The expulsion of a local student has stirred up a local civil rights group, which could take the Tracy Unified School District to court if the district refuses to let the girl back in.
Bobby Bivens, president of the Stockton branch of the NAACP, attended the disciplinary hearings for Naeemah Alhark, who until Tuesday night was a student at Williams Middle School. The school board voted Tuesday to expel her for her role in a fight at the school on April 25.
Bivens said he will investigate the suspension and also the way students at Williams are disciplined. He said the NAACP and the family believe black and Latino students are suspended and expelled more often than white students, and far out of proportion to the incidents that require disciplinary action.
“I firmly believe the reason they were expelled is racism,” he said.
Lolita Alhark, Naeema’s mother, confirmed that her daughter got into a fight with another girl on campus April 25.
She said it started with a racial slur from the other girl and continued later in the day with a second confrontation that led to the fight. A Tracy Police Department school resource officer took a report, but no arrests were made.
“We’re not condoning the fight,” Alhark said, “but when children are punished, they need to be punished appropriately.”
She said that her daughter, who missed classes and homework assignments, will not graduate with her class and must take summer school to make up for missed classes.
“We’re more concerned about how the school district gives children different treatment,” she said. “This will not be tolerated.”
Williams Principal Barbara Montgomery would not comment on this particular case.
“All I can say is, we follow our rules and procedures and our discipline plan in place,” she said. “Behavior gets our attention. It’s not the color of anyone’s skin.”
The school board approved eight expulsions Tuesday. On seven of those, the vote was unanimous to expel. Only one trustee James Vaughn dissented. Vaughn, the only black trustee on the board, would not say if the vote was regarding Naeema’s case.
“When I look at cases, I don’t look at race. I look at the facts,” he said.
TUSD regularly compiles statistics on expulsions. The last time those numbers were broken down for ethnicity was the 2004-05 school year.
The district expelled 197 students that year, including 85 Latino students, 53 black students and 47 white students. In most cases, students are expelled for fighting, weapon possession or drug possession. Among 13 Williams Middle School students who were expelled that year, five were Latino, four were black, one was white and the others were American Indian, Asian and Filipino.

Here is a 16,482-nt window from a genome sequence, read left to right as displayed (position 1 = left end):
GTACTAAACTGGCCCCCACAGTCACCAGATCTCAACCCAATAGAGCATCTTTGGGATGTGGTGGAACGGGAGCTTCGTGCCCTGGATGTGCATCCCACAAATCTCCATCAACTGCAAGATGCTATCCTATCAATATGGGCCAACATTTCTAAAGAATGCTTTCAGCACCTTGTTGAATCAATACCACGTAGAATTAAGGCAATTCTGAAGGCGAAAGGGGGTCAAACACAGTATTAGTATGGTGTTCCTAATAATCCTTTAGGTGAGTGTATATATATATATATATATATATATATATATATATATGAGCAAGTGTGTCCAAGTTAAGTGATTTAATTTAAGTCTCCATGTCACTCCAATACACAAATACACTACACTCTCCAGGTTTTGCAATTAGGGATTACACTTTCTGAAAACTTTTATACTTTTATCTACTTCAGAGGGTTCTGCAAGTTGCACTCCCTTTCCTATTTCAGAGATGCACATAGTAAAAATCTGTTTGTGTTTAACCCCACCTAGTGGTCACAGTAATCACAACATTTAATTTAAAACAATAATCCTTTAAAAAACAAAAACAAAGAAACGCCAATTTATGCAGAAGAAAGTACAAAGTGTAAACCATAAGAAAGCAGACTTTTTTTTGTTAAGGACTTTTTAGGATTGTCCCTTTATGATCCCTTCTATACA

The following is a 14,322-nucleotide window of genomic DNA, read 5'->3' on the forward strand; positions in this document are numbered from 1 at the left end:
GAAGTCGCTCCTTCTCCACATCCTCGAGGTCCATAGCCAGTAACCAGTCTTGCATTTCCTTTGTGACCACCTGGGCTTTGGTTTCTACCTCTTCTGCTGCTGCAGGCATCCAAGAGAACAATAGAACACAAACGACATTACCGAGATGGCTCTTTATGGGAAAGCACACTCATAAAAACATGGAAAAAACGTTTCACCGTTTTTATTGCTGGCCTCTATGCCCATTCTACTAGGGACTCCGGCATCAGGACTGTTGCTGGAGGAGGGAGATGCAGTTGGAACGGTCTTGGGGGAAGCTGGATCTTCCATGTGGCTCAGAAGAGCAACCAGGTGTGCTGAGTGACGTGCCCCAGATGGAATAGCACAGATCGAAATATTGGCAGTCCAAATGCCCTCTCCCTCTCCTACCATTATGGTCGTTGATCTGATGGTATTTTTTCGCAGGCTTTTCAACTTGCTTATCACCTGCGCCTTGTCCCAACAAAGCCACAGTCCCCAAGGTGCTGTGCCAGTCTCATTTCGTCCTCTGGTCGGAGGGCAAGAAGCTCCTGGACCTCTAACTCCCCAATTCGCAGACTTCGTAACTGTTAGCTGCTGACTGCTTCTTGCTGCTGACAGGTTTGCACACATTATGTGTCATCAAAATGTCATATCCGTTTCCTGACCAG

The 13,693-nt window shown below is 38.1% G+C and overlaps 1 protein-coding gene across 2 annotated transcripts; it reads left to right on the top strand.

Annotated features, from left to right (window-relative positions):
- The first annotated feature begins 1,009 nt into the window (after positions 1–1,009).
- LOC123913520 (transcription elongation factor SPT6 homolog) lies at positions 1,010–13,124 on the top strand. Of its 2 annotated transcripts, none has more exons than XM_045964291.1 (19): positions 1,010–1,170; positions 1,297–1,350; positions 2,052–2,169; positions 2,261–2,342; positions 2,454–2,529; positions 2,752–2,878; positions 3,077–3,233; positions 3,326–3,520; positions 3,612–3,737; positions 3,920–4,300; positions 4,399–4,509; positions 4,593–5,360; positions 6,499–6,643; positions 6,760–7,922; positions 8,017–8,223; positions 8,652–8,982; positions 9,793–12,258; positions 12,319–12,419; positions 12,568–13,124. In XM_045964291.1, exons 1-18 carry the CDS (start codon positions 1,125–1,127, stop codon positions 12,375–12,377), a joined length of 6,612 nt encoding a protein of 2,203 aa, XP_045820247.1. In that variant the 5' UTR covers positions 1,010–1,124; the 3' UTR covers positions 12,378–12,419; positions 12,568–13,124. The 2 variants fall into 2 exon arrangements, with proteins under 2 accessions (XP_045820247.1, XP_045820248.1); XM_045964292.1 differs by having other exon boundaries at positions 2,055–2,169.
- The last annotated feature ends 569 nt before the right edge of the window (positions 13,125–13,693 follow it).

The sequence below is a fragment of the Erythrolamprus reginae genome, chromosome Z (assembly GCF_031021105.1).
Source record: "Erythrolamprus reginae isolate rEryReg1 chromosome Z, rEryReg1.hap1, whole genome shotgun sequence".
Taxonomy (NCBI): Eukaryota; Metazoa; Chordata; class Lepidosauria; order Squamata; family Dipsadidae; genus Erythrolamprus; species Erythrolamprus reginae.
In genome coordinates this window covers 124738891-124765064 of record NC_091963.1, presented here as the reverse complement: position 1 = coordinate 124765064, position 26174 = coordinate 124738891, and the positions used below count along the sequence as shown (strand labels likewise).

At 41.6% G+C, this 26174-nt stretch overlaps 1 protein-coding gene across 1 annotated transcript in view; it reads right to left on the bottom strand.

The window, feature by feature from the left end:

Williams’ School Accountability Report Card for that year showed that among 1,362 students, 485 (38.7 percent) were white; 395 (36.9 percent) were Latino; and 144 (9.1 percent) were black.
School district officials do not release information on specific student discipline cases, citing state privacy laws, and would not name either student in the Williams School fight.
But Naeema, her family and some of her friends went to Tuesday’s open session, where one of her teachers, the pastor from her church and a member of the Tracy African American Association urged the board to reconsider her expulsion.
“Naeema deserves a second chance,” teacher Terry Mason told the board.
She described Naeema as an honor roll student who gets along with others and often takes leadership roles in class.
Bivens said he attended the hearings in which school and district officials reviewed the case for expulsion. He expected that Naeema would convince the school board that she deserved a chance to go back to Williams to complete the school year.
“She gave an excellent presentation, an apology, and spoke on how she had learned a lesson and said in the future she would handle disagreements differently,” he said.
Rebecca Frame, director of student services at TUSD, said a school official, usually an assistant principal, meets with the student and parents before recommending expulsion. Frame also talks to parents, students and school officials before cases go to the district’s discipline review board, a panel of assistant principals and teachers from around the district.
The district’s board of education makes the final decision during a closed meeting, though the parents, students and others are welcome to make their case at every step.
To reach reporter Bob Brownne, call 830-4227 or e-mail firstname.lastname@example.org.